In London Thursday for a meeting with the foreign ministers of the nations of the London 11, the "Friends of Syria," Secretary of State John Kerry revealed that “raw data that suggests there may have been” chlorine-based chemical weapons used by the Assad regime in Syria:
Chlorine is not listed on the list of prohibited items by itself freestanding under the Chemical Weapons Convention. But chlorine, when used and mixed in a way that is used as a chemical weapon in the conduct of war, is against the chemical weapons treaty. And I have seen evidence, I don’t know how verified it is – it’s not verified yet – it’s hasn’t been confirmed, but I’ve seen the raw data that suggests there may have been, as France has suggested, a number of instances in which chlorine has been used in the conduct of war. And if it has, and if it could be proven, then that would be against the agreements of the chemical weapons treaty and against the weapons convention that Syria has signed up to.
Kerry was then questioned by a reporter about the possible responses if the evidence eventually proves that chemical weapons were indeed used again:
QUESTION: Thank you. Secretary Kerry, to follow up on your last point, if it is proven that chlorine was used as a chemical in war, which is prohibited, what will the Syrian Government face? What steps can be taken?
SECRETARY KERRY: ...With respect to the CW and what the consequences are, it has been made clear by President Obama and others that use would result in consequences. We’re not going to pin ourselves down to a precise time, date, manner of action, but there will be consequences if it were to be proven, including, I might say, things that are way beyond our control and have nothing to do with us. But the International Criminal Court and others are free to hold him accountable. And as you know, we have a resolution that will be in front of the United Nations with respect to culpability for crimes against humanity, atrocities in the course of this conflict. So one way or the other, there will be accountability.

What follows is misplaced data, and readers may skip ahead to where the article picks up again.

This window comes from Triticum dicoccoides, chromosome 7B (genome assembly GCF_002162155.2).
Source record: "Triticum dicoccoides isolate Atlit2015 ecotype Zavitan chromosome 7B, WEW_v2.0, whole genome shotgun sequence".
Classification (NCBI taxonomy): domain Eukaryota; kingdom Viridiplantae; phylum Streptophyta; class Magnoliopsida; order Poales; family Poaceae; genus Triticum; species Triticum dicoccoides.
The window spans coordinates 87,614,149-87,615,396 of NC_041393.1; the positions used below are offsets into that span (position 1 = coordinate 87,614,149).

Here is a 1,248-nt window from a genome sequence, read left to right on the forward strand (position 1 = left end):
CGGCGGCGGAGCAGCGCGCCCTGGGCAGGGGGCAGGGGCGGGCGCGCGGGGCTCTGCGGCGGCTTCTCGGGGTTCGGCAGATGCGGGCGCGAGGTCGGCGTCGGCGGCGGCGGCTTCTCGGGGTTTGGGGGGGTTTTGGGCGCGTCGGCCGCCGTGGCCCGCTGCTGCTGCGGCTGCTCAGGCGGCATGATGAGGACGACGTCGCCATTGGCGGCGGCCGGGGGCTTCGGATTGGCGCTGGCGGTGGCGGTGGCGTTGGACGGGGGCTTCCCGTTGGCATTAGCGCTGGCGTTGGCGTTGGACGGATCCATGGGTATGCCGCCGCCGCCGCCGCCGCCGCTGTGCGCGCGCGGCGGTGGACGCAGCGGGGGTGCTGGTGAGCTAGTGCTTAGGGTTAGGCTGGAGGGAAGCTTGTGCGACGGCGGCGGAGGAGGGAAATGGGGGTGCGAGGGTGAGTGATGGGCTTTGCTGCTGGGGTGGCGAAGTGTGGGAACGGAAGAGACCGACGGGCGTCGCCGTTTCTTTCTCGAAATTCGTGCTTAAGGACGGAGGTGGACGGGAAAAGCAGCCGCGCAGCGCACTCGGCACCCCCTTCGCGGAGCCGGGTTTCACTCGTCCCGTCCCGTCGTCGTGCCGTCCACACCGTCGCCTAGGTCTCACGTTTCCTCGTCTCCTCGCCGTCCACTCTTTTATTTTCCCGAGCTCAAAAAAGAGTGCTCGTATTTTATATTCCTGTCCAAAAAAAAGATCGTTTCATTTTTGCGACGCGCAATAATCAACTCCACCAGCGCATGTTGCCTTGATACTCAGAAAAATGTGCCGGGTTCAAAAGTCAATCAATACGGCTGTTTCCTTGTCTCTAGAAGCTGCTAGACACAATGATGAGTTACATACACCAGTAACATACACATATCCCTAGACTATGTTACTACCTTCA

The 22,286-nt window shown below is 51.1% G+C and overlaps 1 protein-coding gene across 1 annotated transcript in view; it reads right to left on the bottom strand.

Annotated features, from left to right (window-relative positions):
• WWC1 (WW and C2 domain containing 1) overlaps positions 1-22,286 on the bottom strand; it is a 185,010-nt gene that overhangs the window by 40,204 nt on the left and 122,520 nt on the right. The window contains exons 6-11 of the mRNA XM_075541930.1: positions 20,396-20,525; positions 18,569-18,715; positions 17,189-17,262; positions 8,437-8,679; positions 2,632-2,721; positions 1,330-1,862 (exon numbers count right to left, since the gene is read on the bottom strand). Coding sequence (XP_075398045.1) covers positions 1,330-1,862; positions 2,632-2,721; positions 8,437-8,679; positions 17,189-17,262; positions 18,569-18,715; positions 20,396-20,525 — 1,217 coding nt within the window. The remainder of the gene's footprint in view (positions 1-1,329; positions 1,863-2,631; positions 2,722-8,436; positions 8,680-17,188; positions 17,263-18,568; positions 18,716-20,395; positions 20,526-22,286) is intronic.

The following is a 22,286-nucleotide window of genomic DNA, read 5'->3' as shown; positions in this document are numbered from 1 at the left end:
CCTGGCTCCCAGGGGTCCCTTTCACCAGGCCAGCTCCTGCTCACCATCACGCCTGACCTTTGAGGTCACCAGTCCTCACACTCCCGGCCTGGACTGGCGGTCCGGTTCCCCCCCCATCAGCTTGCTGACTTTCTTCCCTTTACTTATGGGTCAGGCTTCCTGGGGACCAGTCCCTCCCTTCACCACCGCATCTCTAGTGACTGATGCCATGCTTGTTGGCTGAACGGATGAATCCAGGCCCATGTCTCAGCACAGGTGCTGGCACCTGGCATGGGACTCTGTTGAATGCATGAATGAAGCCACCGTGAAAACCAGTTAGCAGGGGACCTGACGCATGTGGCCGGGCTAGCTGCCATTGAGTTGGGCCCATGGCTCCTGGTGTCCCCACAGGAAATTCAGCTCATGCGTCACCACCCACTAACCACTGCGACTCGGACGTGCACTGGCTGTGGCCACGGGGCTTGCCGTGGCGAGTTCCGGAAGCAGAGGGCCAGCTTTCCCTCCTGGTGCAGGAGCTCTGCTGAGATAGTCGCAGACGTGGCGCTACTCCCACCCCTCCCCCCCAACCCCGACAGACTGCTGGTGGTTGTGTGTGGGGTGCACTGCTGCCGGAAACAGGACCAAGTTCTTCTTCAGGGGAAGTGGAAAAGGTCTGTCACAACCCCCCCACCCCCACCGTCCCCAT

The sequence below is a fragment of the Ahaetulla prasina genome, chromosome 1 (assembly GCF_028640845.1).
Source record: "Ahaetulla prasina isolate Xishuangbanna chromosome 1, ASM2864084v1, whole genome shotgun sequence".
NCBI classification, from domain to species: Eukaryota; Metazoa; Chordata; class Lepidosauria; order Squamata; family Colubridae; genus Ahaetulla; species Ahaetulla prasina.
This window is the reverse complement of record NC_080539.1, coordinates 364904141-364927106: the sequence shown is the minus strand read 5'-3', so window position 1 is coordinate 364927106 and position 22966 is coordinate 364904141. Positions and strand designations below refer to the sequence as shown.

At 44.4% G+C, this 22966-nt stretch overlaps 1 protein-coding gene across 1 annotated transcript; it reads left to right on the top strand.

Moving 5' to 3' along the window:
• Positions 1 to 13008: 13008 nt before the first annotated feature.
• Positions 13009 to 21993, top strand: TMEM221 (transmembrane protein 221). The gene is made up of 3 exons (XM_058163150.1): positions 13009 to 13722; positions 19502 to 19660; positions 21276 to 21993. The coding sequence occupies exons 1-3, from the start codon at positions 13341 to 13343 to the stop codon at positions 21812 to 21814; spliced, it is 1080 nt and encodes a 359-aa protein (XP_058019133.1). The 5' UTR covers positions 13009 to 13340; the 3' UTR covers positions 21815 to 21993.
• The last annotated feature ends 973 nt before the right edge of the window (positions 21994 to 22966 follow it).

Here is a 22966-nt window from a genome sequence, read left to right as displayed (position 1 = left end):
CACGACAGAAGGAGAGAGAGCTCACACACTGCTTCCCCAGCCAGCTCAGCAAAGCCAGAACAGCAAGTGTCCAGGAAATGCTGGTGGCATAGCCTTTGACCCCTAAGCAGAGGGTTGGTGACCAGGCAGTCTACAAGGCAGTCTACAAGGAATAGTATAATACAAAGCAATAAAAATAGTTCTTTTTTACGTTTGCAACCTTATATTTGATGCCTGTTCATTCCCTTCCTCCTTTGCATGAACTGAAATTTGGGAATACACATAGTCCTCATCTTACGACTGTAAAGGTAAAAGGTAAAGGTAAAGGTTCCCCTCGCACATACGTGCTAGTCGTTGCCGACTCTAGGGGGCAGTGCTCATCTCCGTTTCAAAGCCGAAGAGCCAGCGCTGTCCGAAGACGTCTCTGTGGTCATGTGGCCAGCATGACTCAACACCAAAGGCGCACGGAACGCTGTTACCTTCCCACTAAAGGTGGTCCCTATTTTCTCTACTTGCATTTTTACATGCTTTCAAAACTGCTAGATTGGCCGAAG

In an interview on September 10, 2013, the secretary said that proof of Syria's use of chemical weapons was the "straw that broke the camel’s back" that prompted President Obama to order military strikes against Syria:
That’s when the President decided that that was straw that broke the camel’s back so to speak with respect to his usage. And the President decided that it needed a response from the world because chemical weapons were suddenly being used as a tactical weapon in a civil war, and any use of chemical weapons is unacceptable.
That’s why we’re here where we are today. There’s a moral imperative to this, there’s a strategic imperative to this, there’s a practical military imperative in terms of sending him a message that his infrastructure, militarily, and his capacity to wage war could be affected if he continues to use these prohibited, outlawed, and outrageous weapons.
Two days later at an appearance with Russian foreign minister Sergey Lavrov in Geneva, Kerry said that the president maintained that "force might be necessary ... should diplomacy fail." After the Russian-brokered deal with Syria headed off military strikes, Kerry said, "Ensuring that a dictator's wanton use of chemical weapons never again comes to pass, we believe is worth pursuing and achieving."
Kerry did not mention a renewal of the strike threat when questioned this Thursday about the consequences to Syria if use of chemical weapons is proven again.